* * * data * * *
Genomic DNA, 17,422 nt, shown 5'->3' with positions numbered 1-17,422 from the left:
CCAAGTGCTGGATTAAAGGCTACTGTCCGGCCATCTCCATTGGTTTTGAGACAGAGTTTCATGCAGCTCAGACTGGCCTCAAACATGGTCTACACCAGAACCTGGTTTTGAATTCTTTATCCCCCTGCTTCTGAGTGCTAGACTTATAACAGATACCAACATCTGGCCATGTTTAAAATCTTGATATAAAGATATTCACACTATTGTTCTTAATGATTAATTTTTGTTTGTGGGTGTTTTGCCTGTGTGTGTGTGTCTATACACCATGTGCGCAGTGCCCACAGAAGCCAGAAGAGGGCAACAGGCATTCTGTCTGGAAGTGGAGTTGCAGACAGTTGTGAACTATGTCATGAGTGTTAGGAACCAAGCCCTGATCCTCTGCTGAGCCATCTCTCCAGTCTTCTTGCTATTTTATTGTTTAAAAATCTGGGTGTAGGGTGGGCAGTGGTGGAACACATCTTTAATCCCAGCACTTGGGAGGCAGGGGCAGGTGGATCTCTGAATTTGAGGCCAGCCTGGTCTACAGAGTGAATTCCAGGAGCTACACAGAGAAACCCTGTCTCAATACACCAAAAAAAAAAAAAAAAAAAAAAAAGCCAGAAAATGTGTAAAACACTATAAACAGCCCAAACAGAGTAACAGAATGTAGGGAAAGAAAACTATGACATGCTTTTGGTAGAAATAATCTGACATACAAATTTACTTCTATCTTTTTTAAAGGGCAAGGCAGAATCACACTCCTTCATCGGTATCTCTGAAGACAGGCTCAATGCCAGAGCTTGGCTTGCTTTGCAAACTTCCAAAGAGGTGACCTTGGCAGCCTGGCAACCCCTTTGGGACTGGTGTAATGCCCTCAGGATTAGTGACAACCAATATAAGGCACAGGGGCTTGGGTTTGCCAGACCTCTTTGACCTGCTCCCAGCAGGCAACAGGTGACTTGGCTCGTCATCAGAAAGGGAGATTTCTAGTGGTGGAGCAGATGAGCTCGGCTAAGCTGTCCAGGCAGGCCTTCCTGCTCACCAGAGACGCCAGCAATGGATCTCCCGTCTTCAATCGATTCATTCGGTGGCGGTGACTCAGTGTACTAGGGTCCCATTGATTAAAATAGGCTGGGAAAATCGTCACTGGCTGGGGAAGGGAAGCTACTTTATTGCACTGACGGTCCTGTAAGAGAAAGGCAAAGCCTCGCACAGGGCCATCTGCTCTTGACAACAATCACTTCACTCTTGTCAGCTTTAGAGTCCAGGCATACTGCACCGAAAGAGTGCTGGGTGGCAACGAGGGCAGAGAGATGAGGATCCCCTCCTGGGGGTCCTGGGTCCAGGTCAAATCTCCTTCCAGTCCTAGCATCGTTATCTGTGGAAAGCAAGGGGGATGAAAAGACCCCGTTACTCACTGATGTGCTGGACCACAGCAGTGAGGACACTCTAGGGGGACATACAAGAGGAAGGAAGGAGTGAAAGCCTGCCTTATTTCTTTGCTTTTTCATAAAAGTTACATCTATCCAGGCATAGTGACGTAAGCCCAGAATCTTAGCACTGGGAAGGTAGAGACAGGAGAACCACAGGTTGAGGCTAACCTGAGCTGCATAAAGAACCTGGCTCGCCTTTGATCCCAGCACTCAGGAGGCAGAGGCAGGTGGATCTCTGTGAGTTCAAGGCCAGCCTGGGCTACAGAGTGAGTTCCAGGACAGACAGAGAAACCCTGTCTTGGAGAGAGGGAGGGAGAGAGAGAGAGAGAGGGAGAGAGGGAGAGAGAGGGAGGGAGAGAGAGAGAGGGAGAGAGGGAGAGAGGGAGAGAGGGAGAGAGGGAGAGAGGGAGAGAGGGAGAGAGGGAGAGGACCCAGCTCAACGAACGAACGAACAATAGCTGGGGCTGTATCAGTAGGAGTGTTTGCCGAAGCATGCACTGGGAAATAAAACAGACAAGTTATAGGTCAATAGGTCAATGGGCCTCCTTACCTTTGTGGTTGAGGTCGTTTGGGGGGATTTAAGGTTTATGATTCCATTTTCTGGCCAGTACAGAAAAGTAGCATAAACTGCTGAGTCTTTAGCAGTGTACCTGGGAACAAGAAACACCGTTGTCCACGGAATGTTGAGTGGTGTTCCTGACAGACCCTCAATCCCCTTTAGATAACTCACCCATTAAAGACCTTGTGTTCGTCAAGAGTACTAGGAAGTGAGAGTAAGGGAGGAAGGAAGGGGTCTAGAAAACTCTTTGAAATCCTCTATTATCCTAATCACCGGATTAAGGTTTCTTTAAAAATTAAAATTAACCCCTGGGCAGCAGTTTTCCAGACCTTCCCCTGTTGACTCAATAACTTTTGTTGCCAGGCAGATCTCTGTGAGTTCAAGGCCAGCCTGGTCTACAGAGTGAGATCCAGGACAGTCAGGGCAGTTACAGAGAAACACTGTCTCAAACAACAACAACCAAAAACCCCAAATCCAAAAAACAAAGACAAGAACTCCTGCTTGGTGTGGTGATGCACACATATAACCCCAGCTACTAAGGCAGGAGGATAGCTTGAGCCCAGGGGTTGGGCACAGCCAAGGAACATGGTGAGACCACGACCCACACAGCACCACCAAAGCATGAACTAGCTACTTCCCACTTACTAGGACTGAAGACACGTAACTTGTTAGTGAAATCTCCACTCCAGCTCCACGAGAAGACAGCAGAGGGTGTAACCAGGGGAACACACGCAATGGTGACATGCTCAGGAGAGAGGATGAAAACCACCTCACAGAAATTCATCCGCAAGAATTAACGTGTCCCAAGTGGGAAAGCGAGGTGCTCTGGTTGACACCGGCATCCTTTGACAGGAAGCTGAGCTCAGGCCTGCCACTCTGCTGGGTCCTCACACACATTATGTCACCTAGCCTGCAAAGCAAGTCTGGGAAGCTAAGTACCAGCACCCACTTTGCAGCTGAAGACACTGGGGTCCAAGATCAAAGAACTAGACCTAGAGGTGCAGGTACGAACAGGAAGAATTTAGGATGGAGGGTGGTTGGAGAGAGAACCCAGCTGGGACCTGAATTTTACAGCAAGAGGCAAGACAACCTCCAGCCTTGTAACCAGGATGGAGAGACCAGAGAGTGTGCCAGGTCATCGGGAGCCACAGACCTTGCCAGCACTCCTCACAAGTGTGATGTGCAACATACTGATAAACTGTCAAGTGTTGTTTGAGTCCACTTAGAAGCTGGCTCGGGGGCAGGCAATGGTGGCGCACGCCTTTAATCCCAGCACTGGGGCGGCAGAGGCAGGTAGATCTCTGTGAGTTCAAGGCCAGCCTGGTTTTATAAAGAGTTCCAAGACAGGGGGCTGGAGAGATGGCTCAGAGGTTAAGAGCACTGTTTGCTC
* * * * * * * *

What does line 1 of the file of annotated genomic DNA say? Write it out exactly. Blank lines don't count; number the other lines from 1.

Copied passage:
Genomic DNA, 17,422 nt, shown 5'->3' with positions numbered 1-17,422 from the left: